1. The value of hard work. This reminds me of my time growing up in the crucible of competitiveness that is the Bay Area. Investments made in oneself through education and knowledge pays compound interest down the road, establishing a solid foundation for improved performance and confidence, that feed off each other in a virtuous cycle. Take for example a high school student taking summer classes to prepare for the next quarter’s math and reading classes. That person will get a leg up in results for the rest of his or her life, because of repeated exposure and increased familiarity, not to mention having an easier time in the class. Compared to someone like this, if you’re not working hard every day, you’re falling behind your peers. Just like in athletics, average is over. Every day you’re slacking or doing something else is a day falling behind your peer competitors.
  2. What do future jobs look like? The thinkers of yesterday and today have a vision for how the future looks, and it doesn’t bode well for some. Unskilled work will be replaced by robots. Technical and computer skills will become more valuable. Good future areas to specialize in include AI, robotics, and VR. At the same time, some jobs like in health care that deal with human emotions, where empathy is essential, will be relatively shielded from the effects of technology. But then again, you would know this from reading my book.
  3. As a corollary to the above, university students increasingly recognize the reality of a tough job market for graduates, and are tailoring their studies accordingly. This means fewer liberal arts graduates and more social science, business, engineering, and “trades” graduates. That’s probably a good thing for individual finances but a tragic loss for the country. After all, from their pen would have come art, literature, and poetry – the stuff that gives colour and meaning to life. That’s what separates us from somewhere like Singapore or India, which are
  4. If you have truly niche technical skills, you can make bank. Just look at blockchain developers. Btw, software is one of the fields where if you have the interest and the talent, you can teach yourself and get a great job without having a degree in the field. That’s the path my dad took.
  5. Here’s a great story of a self made web entrepreneur with the vision to establish a business reselling cheap Chinese toys from Alibaba to American consumers willing to pay more. Wait… why don’t Americans just buy directly from Alibaba? Doesn’t sound like a very sustainable business model but somehow it works.
  6. Concierge medicine is taking off, and whispers are that you can have a lucrative practice with low patient volume, if you cater to the rich and treat everyone like a VIP. It’s not my cup of tea, but I see disruptive potential in different delivery methods for health services. Target mini clinics are good, as is the underutilized format of telemedicine.
  7. I can’t harp on the concept of geographic arbitrage enough. By moving to a cheaper location, your dollars stretch so much further. Not only that, but your kids can grow up multicultural with foreign language skills, interesting life experiences, and a great prebuilt application essay for Ivy League schools telling them how unique you are.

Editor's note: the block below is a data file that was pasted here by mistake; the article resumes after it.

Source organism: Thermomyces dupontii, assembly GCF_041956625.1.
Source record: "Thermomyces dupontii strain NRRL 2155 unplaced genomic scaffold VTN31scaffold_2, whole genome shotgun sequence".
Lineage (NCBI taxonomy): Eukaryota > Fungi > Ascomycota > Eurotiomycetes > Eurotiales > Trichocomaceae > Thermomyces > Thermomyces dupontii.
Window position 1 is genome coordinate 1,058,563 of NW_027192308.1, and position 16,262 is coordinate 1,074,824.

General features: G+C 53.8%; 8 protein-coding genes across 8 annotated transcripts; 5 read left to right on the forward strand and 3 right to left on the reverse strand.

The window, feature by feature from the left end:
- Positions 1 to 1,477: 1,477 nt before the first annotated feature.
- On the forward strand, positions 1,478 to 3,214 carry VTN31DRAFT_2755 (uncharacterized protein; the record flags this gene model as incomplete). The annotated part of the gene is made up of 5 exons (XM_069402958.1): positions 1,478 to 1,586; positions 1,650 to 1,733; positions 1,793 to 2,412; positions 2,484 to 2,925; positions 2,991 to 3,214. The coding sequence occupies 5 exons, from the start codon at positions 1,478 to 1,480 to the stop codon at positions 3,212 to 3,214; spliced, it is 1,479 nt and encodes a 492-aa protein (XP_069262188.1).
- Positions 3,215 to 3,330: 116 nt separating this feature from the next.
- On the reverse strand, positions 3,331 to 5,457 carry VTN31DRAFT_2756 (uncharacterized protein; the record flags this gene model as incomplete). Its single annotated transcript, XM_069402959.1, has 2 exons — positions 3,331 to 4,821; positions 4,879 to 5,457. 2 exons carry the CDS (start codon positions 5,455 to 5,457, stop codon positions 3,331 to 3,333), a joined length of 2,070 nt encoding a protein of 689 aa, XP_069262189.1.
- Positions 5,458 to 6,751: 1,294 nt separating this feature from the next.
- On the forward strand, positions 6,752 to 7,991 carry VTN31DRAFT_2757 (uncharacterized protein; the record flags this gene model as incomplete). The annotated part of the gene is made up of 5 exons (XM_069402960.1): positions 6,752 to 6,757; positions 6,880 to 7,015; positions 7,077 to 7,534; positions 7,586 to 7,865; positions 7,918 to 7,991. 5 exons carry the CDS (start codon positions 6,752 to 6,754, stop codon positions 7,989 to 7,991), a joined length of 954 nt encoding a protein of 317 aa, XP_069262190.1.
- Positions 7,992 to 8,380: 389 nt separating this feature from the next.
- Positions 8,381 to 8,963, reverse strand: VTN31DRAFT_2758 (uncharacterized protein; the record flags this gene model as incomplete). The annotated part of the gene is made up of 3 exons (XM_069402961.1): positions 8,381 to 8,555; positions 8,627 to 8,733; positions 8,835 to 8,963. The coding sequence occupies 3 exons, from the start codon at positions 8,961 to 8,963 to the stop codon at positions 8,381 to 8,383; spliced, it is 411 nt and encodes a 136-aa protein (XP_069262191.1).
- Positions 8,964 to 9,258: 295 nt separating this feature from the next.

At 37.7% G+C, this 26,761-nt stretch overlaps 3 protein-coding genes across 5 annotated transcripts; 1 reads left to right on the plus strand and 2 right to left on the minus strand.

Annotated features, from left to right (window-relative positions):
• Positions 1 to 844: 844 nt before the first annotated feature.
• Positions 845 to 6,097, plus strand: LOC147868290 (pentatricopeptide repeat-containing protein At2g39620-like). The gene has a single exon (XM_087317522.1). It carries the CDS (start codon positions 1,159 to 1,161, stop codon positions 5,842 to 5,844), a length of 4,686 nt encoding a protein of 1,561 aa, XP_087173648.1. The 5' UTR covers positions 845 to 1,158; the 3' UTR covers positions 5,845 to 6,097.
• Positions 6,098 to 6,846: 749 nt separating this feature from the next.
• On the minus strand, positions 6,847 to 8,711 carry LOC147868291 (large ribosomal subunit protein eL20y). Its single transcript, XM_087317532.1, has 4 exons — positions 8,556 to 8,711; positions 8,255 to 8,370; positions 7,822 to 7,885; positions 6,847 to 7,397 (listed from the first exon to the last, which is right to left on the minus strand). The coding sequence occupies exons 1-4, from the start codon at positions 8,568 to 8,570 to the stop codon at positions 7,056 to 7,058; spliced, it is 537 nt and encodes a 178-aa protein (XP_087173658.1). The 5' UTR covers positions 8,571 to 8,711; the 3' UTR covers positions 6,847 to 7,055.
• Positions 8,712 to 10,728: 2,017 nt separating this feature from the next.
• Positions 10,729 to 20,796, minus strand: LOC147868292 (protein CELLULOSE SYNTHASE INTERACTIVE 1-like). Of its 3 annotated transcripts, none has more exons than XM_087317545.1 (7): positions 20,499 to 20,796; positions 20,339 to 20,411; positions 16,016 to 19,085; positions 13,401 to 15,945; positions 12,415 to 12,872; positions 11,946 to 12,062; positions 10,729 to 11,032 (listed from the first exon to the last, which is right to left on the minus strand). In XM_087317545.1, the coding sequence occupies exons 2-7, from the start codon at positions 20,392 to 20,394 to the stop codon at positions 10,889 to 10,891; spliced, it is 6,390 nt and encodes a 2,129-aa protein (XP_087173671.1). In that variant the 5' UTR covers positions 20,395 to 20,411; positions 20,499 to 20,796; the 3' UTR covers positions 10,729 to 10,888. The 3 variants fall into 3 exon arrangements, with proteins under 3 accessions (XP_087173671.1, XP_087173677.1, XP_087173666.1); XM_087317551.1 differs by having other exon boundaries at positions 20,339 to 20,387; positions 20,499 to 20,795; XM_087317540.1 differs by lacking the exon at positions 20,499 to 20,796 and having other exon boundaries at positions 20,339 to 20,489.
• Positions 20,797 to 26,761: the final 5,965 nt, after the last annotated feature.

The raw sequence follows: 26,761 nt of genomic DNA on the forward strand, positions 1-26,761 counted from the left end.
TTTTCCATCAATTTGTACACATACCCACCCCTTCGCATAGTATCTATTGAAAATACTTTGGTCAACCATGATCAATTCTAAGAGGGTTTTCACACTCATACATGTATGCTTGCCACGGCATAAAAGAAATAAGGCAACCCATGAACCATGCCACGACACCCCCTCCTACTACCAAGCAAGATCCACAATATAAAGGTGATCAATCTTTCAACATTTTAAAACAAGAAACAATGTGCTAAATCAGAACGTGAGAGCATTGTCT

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Luxury Is Cheaper than Land

Of all the innovative uses for geographic arbitrage, one of the most satisfying is monetizing one’s home and trading it for an itinerant life. That wanderlust can be satisfied in a variety of different ways. The online travel blogging community has made being a digital nomad in cheap areas like SE Asia and Latin America so commonplace that it’s become trite.

An interesting choice is to instead live on a cruise ship. It’s not just a way of life for the wealthy to live on a luxury boat like The World, but even worldwide voyages with one of the mass market lines (Princess, HAL, Oceania, etc) can be affordable, when considering all the expenses racked up on land in an expensive place like New York City.

At a certain point, if you own property in NYC and decide to rent it out, it may be able to generate enough income to subsidize all (or a great portion) of the cost of the cruise. And when you factor in food, entertainment, and travel all being bundled into the price of the cruise, it becomes an even better bargain.

Of course, this type of lifestyle is not appropriate for everyone. Not everyone likes life on a ship, whether due to claustrophobia, seasickness, or boredom. But it’s worthwhile knowing about the options to enhance life that others have found worthwhile and workable.

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Secrets to Successful Investing

It feels like we’re always hammering the same points on investing over and over again. Don’t watch your portfolio. Stop tracking the market’s daily gyrations. Focus on the long term. Stay diversified. Don’t try to stock pick or market time. Stick with the asset allocation determined earlier and rebalance. Stick to these tried and true principles based on solid research and you’ll be fine.

Sometimes, we feel that we can be exceptional or lucky and we try for the moon. Humans are poor learners from others’ failures, and rather learn best from a strongly emotional personal experience (like a major loss in the market due to a self-inflicted error). I believe everyone should learn that by starting out playing single stocks with small amounts of play money, ideally earlier in life rather than later, so we can quickly return to the right path having learned our lesson in a way that sicks.

In other words, use the “the martyr system” to your advantage, letting the hippocampus impart the long-term financial scars from personal failures that will leave lasting memories of what not to do.